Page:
Tipp24 AG's appeal to the German Federal Constitutional Court on restrictions to its business activities created by the State Treaty on Gaming (see previous InfoPowa reports) has failed, according to a statement from the company this week.
Tipp24 had argued against provisions of the Treaty which interfered with Internet brokerage lotteries and permits, banned Internet lottery advertising and localised restrictions by two of the 16 German states (Berlin and Lower Saxony) party to the Treaty.
The second Chamber of the First Senate of the Federal Constitutional Court decided against Tipp24 on 14 October 2008, informing the company this week of its ruling not to accept a constitutional complaint.
The court reasoned that "the severe interference with the constitutionally protected freedom of profession was justified and reasonable in view of the legislative intent to prohibit and combat gambling addiction."
The court's decision did not address the compatibility of the State Treaty on Gaming and the subsequent position of state legislation with European Law, which had been questioned by several Administrative Courts in the past.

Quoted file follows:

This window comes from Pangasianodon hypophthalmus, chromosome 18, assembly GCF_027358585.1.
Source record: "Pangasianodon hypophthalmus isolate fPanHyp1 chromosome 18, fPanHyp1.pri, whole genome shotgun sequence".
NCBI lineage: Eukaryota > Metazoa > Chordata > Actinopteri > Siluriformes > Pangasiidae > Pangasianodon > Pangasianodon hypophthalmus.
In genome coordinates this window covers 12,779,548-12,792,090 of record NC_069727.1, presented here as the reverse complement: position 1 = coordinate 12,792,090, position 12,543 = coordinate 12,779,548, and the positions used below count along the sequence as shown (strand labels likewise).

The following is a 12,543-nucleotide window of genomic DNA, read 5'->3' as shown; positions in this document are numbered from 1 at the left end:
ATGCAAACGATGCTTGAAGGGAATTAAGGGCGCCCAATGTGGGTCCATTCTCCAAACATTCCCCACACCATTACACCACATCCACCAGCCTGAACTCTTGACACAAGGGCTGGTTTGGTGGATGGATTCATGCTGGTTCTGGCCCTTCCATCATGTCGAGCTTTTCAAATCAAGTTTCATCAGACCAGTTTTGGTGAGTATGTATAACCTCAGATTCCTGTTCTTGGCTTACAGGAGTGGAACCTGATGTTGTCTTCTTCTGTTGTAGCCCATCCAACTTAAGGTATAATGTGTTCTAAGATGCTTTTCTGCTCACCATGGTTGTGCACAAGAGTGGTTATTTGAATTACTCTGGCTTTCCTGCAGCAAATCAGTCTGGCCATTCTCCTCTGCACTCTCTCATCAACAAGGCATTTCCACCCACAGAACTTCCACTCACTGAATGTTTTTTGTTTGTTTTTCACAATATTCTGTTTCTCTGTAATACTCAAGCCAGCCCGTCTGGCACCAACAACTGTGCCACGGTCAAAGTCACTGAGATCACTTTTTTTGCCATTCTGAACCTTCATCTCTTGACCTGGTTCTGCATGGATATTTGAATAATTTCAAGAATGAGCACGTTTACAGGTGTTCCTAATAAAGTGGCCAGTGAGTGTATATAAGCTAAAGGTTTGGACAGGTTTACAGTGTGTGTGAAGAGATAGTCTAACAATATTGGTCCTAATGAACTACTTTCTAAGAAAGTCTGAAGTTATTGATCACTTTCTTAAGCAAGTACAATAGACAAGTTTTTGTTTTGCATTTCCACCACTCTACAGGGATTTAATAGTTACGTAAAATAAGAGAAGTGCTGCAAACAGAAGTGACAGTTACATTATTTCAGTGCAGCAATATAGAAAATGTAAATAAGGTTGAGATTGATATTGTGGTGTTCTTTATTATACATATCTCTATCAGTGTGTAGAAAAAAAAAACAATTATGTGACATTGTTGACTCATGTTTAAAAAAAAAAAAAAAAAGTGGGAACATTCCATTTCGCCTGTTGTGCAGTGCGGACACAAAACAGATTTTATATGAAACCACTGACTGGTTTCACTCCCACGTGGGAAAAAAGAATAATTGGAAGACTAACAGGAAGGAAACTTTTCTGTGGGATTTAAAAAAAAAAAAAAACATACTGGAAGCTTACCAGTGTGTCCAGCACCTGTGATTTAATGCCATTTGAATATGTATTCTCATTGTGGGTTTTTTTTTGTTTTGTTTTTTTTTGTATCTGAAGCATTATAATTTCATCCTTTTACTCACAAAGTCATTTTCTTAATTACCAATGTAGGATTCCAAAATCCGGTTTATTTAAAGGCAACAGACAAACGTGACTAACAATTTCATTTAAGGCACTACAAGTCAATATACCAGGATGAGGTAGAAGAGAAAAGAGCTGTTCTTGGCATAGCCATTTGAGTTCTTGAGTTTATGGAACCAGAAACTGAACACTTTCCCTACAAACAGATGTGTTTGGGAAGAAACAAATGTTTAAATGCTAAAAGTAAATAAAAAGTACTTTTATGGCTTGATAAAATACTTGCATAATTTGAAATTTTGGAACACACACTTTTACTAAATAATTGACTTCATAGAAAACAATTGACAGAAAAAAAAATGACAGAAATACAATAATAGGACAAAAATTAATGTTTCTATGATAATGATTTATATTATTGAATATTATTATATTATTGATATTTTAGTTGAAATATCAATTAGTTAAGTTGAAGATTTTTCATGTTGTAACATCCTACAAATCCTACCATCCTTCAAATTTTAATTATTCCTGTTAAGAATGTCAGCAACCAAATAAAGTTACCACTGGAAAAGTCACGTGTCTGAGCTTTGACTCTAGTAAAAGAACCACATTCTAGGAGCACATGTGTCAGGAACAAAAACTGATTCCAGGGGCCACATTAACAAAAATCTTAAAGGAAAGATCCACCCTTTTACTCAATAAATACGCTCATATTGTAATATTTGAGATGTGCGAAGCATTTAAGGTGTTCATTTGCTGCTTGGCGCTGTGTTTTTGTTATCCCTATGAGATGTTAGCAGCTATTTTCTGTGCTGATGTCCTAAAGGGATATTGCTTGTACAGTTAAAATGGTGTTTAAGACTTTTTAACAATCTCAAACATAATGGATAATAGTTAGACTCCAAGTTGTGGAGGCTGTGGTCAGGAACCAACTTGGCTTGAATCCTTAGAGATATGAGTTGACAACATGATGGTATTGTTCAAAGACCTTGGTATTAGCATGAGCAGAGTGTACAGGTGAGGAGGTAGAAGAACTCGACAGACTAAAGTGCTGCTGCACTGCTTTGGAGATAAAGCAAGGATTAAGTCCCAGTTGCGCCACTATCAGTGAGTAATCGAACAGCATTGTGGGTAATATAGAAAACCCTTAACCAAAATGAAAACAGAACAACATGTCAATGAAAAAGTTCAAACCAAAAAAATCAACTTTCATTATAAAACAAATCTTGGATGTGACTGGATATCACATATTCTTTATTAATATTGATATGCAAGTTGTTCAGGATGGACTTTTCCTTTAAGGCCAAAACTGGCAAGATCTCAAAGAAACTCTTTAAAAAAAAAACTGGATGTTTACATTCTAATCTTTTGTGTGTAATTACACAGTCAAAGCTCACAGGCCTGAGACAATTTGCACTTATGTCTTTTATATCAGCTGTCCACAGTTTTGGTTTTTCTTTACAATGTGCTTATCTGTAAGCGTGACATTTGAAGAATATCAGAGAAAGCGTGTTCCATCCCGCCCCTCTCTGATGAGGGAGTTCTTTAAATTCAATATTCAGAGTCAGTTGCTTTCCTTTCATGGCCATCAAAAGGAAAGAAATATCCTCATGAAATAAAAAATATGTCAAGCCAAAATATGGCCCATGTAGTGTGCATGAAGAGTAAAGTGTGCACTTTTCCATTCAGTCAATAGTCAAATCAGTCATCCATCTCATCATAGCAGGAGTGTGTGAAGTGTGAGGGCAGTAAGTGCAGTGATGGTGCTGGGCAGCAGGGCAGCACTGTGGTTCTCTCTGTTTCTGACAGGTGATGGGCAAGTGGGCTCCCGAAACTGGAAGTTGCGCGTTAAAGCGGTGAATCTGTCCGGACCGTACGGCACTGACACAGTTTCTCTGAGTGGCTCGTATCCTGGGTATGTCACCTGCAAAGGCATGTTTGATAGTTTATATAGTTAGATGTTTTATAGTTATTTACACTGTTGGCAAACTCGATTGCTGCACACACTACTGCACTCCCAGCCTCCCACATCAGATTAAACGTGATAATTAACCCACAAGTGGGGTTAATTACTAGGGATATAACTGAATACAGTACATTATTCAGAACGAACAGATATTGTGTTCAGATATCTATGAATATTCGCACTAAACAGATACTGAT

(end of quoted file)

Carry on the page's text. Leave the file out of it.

The Administrative Court of Berlin had already declared the Berlin state legislation, which was a subject-matter of the Federal Constitutional Court's decision, as inapplicable in its decision of 22 September 2008, and it is likely that this decision was based on the prevalence of European Law over German national law.
The reasons for this decision of the Administrative Court of Berlin, which has been appealed by the State of Berlin, are not yet available.
Tipp24 AG spokesmen say the firm continues to be convinced that the Treaty on Gaming and the subsequent legislation of the Federal States violate prevailing European Law.
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